And trust me, you don't want any of this delicious filling going anywhere but in your mouth. It's like chocolate ganache meets fudge meets mousse meets heaven. You start by making a basic ganache with hot cream and good chocolate (sorry if I sound like Ina Garten but you really do want to use at least decent chocolate here) and then add an egg. It's that simple. The egg enhances the creaminess, gives it more structure, and makes it even more fudgy. It's too dense to be a mousse, but it has the same richness.

Finally, there's the marshmallow topping. If you're running low on time, you can plop a handful of packaged marshmallows on top and be done with it, but nothing compares to the crisp, crackly crust of broiled homemade marshmallow fluff. I'll warn you it does take some time to make and is definitely not easy to clean up, but it tastes so good. Start by blooming powdered gelatin in your mixing bowl (basically add some water to it so it becomes a semisolid mass instead of powder). Next, heat sugar, corn syrup, and water until it reaches 260F (the hard-ball stage, if you were wondering), then slowly pour it into the gelatin as you mix it on medium speed. If you have a stand mixer, now is the time to use it, because you have to beat this mixture for around 10 minutes until it gets really thick and fluffy. Stir in some vanilla for flavor then quickly spoon it onto the pie. It firms up fairly quickly, and you don't want it to get stuck in the bowl and not on your pie.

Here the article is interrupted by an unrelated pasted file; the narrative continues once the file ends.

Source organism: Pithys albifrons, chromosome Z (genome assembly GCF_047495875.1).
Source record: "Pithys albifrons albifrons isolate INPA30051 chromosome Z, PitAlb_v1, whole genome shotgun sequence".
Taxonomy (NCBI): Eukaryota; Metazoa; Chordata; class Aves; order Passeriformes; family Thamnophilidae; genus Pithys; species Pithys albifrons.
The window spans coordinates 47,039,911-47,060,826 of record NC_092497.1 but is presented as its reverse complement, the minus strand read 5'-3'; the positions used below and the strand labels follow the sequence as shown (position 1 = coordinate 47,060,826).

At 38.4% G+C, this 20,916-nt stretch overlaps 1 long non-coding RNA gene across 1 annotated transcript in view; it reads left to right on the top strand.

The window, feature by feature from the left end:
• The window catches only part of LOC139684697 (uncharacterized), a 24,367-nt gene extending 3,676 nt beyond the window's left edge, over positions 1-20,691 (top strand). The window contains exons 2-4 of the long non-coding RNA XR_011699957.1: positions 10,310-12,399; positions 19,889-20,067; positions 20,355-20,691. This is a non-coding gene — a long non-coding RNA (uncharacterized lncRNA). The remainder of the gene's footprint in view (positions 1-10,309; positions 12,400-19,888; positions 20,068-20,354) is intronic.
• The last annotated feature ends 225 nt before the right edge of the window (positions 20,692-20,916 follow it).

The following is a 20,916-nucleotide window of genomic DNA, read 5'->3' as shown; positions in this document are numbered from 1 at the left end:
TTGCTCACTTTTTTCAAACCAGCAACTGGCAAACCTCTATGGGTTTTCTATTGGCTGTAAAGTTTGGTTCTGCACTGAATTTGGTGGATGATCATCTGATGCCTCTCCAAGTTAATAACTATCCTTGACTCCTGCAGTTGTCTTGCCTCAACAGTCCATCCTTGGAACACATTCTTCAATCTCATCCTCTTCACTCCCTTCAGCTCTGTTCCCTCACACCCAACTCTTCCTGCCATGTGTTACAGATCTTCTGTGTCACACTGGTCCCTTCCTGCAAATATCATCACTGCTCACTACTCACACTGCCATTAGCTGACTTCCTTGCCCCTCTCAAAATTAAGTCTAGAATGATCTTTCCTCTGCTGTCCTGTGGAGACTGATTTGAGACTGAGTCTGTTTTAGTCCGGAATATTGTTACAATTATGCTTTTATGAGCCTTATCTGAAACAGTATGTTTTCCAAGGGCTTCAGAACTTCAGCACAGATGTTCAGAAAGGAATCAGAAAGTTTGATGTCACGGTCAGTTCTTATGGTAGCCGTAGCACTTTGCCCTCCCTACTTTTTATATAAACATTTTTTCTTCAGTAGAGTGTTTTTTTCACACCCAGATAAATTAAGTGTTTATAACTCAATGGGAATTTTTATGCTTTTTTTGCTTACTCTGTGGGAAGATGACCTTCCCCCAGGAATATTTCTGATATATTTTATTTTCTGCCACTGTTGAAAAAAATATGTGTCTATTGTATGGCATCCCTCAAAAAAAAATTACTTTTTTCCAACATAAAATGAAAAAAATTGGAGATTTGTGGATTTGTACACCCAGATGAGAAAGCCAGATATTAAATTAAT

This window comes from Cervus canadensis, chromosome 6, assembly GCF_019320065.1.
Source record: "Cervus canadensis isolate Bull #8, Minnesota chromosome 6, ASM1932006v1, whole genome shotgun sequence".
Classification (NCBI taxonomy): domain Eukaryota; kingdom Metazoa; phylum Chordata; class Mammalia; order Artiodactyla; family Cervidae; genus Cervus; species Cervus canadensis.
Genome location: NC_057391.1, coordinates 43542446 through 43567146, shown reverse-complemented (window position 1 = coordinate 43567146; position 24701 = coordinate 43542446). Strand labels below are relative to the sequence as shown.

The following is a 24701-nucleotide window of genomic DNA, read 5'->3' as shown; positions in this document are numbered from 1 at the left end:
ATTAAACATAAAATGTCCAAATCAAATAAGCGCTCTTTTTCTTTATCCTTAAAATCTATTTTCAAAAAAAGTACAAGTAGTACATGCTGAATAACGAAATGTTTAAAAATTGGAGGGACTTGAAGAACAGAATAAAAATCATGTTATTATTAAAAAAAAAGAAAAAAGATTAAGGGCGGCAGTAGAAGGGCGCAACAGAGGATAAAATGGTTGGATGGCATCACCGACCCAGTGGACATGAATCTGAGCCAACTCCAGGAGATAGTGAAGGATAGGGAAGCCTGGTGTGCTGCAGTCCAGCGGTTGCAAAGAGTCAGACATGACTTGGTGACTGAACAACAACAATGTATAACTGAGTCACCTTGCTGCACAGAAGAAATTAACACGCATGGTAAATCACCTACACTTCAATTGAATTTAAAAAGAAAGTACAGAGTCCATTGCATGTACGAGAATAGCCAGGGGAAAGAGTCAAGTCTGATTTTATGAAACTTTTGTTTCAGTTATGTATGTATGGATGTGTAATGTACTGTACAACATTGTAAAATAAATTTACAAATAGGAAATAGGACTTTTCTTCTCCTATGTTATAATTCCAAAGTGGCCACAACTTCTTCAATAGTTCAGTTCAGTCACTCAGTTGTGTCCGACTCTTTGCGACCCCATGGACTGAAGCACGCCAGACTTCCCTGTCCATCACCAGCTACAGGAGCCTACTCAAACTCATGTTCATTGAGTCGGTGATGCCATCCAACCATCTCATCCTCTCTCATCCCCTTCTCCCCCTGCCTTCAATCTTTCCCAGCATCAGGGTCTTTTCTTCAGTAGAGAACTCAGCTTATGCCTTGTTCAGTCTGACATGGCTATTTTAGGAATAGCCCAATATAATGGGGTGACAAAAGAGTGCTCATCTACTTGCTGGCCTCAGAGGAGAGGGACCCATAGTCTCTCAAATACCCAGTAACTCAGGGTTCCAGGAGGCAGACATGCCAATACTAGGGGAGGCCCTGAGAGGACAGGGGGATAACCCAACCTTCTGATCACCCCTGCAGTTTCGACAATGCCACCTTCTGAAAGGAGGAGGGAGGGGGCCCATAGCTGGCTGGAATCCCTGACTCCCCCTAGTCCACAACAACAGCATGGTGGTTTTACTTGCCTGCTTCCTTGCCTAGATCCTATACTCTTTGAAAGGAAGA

To serve the pie, I highly recommend broiling it for a few minutes to make the marshmallows brown and crispy, like a real s'more. You want to stick the pie on the rack closest to the broiler and only leave it in there for a few seconds until it's brown. Watch it closely the whole time so you don't burn it. When it's done, you'll have a crunchy crust, incredibly gooey marshmallow, fudgy chocolate filling, and a crisp crust. It's the perfect dessert, and it would definitely be welcome alongside pumpkin pie at your Thanksgiving table.

1 Graham Cracker Crust
1 Egg
1 Egg White
7 oz Chocolate Chips
1 Cup Cream
1 tsp Gelatin
3/4 Cup Sugar
1/4 Cup Corn Syrup
1/2 tsp Vanilla

Heat oven to 350F.

Beat the egg white with 1 T water. Brush gently onto the crust and bake for 5 minutes or until golden and crisp.

Place the chocolate chips in a large bowl. Bring the cream to a boil, then pour over the chocolate. Stir until smooth and cool slightly. Whisk in the egg.

Pour the chocolate mixture into the cooled crust. Bake for 20-25 minutes or until just set.

Place 1/4 cup cold water in the bowl of a stand mixer; add the gelatin.

Combine the sugar, corn syrup, and 1/4 cup water in a medium pot. Bring to a boil, stirring until dissolved, then let stand on medium heat until it reaches 260F.

Whip the gelatin mixture on medium speed, then gradually pour in the syrup. Scrape down the bowl, then beat on high until thick, white, and tripled in volume. Add the vanilla and beat until combined. Spoon immediately onto the cooled pie. Chill.

When ready to serve, heat the broiler. Transfer the pie to a baking sheet and broil until golden.

Makes 1 Pie
Recipe Courtesy Gourmet